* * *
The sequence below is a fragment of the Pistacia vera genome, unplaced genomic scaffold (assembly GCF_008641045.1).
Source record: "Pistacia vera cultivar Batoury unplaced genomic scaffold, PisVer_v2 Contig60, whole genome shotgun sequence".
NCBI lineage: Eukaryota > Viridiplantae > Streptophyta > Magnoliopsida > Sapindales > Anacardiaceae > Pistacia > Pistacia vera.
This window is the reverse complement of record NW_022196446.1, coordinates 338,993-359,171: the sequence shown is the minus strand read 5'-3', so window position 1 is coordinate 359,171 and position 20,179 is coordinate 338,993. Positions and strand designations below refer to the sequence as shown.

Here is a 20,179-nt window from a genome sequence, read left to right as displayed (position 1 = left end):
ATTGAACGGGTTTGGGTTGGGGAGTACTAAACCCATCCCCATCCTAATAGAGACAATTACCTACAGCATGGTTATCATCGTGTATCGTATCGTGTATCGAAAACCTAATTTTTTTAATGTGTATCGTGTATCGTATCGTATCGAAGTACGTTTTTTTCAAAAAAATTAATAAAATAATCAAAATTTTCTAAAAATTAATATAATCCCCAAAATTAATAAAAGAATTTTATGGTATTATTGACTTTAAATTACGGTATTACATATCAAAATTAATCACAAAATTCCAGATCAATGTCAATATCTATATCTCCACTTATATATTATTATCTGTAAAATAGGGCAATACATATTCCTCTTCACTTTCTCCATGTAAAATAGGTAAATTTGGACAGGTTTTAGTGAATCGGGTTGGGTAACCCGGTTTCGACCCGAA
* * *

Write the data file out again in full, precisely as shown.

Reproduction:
The sequence below is a fragment of the Pistacia vera genome, unplaced genomic scaffold (assembly GCF_008641045.1).
Source record: "Pistacia vera cultivar Batoury unplaced genomic scaffold, PisVer_v2 Contig60, whole genome shotgun sequence".
NCBI lineage: Eukaryota > Viridiplantae > Streptophyta > Magnoliopsida > Sapindales > Anacardiaceae > Pistacia > Pistacia vera.
This window is the reverse complement of record NW_022196446.1, coordinates 338,993-359,171: the sequence shown is the minus strand read 5'-3', so window position 1 is coordinate 359,171 and position 20,179 is coordinate 338,993. Positions and strand designations below refer to the sequence as shown.

Here is a 20,179-nt window from a genome sequence, read left to right as displayed (position 1 = left end):
ATTGAACGGGTTTGGGTTGGGGAGTACTAAACCCATCCCCATCCTAATAGAGACAATTACCTACAGCATGGTTATCATCGTGTATCGTATCGTGTATCGAAAACCTAATTTTTTTAATGTGTATCGTGTATCGTATCGTATCGAAGTACGTTTTTTTCAAAAAAATTAATAAAATAATCAAAATTTTCTAAAAATTAATATAATCCCCAAAATTAATAAAAGAATTTTATGGTATTATTGACTTTAAATTACGGTATTACATATCAAAATTAATCACAAAATTCCAGATCAATGTCAATATCTATATCTCCACTTATATATTATTATCTGTAAAATAGGGCAATACATATTCCTCTTCACTTTCTCCATGTAAAATAGGTAAATTTGGACAGGTTTTAGTGAATCGGGTTGGGTAACCCGGTTTCGACCCGAA